This week brought news of an impending IPO for America's No. 4 automaker (that'd be Tesla Motors), a Ford
Here are some of the stories we're following that you might have missed.
Toyota resumes attempts at world domination
While Toyota didn't get forced into bankruptcy protection like some of its competitors, it has certainly had its share of troubles over the past couple of years. But apparently, management feels that things are looking up: Construction of a new assembly plant in Mississippi, on hold for a year and a half, will proceed now. The plant was originally scheduled to become the first North American plant making Toyota's popular Prius hybrid, but Toyota now says that the plant will produce its compact Corolla model instead. Production is expected to begin in the second half of 2011.
Work has also resumed recently on new plants in Brazil and China, further evidence of Toyota's faith in the ongoing global recovery.
GM's recovery hits high gear
Toyota's renewed focus on expansion is a good sign, economically speaking, but it isn't the only one: General Motors announced this week that nine of its 11 assembly plants will skip their traditional summer shutdowns and instead continue production through July.
Summer plant shutdowns -- a traditional time for worker vacations, and for manufacturers to retool for the new model year -- are a standard U.S. auto industry practice, a longtime part of the automakers' contracts with the United Auto Workers. Not this year, though -- GM has said that it will bring in temporary workers to provide vacation coverage, keeping plants running to meet high demand for several of its vehicles.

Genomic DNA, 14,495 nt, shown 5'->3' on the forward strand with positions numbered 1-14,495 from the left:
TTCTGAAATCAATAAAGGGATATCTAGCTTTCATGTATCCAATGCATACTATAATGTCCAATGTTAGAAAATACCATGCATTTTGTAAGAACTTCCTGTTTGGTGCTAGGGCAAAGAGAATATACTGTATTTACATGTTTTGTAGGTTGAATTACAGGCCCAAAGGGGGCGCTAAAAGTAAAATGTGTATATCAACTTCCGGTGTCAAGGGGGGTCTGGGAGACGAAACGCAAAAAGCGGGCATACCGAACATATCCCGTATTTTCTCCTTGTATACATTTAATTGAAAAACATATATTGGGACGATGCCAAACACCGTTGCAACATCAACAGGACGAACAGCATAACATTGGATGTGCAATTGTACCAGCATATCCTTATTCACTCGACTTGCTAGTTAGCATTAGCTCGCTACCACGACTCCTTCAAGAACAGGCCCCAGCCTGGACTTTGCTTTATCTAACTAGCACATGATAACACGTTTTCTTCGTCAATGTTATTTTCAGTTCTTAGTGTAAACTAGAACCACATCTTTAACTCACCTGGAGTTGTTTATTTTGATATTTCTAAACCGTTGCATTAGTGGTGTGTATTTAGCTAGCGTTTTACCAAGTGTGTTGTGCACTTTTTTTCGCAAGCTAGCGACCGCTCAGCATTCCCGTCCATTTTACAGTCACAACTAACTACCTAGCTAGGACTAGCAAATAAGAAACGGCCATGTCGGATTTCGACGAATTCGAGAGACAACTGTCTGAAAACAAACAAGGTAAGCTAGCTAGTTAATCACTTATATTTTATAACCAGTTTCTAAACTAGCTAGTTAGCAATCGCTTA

GM's sales have been especially strong lately, but it isn't the only automaker adjusting production to meet rising demand: Although cross-town competitor Ford isn't expected to abandon summer shutdowns, the Dearborn, Mich., automaker has announced plans to increase production by 42% in the second quarter and 16% in the third quarter.
Chrysler expects to conduct its summer plant shutdowns as usual.
At least we won't run short of batteries
Electric cars are certainly emerging as the Next Big Thing: Toyota and Ford's hybrids are selling well, Tesla's moving toward the mass market, and Nissan's upcoming all-electric Leaf is receiving great press and piles of pre-orders.
About 14,000 people have already put down $99 deposits to hold their place in line for the Leaf, due by the end of this year. Nissan eventually expects to produce 150,000 of the vehicles annually at its Tennessee plant. And Ford recently said that electric vehicles could represent as much as 25% of its total sales by 2020.
That's a lot of electric cars. But even with optimistic projections, we may be headed for a glut of electric car batteries. Billions are being invested in the emerging business of lithium-ion vehicle batteries, with several huge projects underway in the U.S. and abroad. The names involved range from heavy-hitter auto suppliers like Johnson Controls
But some of those investments might be premature: By some estimates, battery production could outpace demand by more than a million units a year within five years. Consolidation and shake-outs may be inevitable, something that investors in companies like A123 should consider carefully.
Those looking to ride the EV boom might be better off investing in the longtime auto suppliers that have made significant EV-related investments, such as Johnson Controls and Lear Corp.
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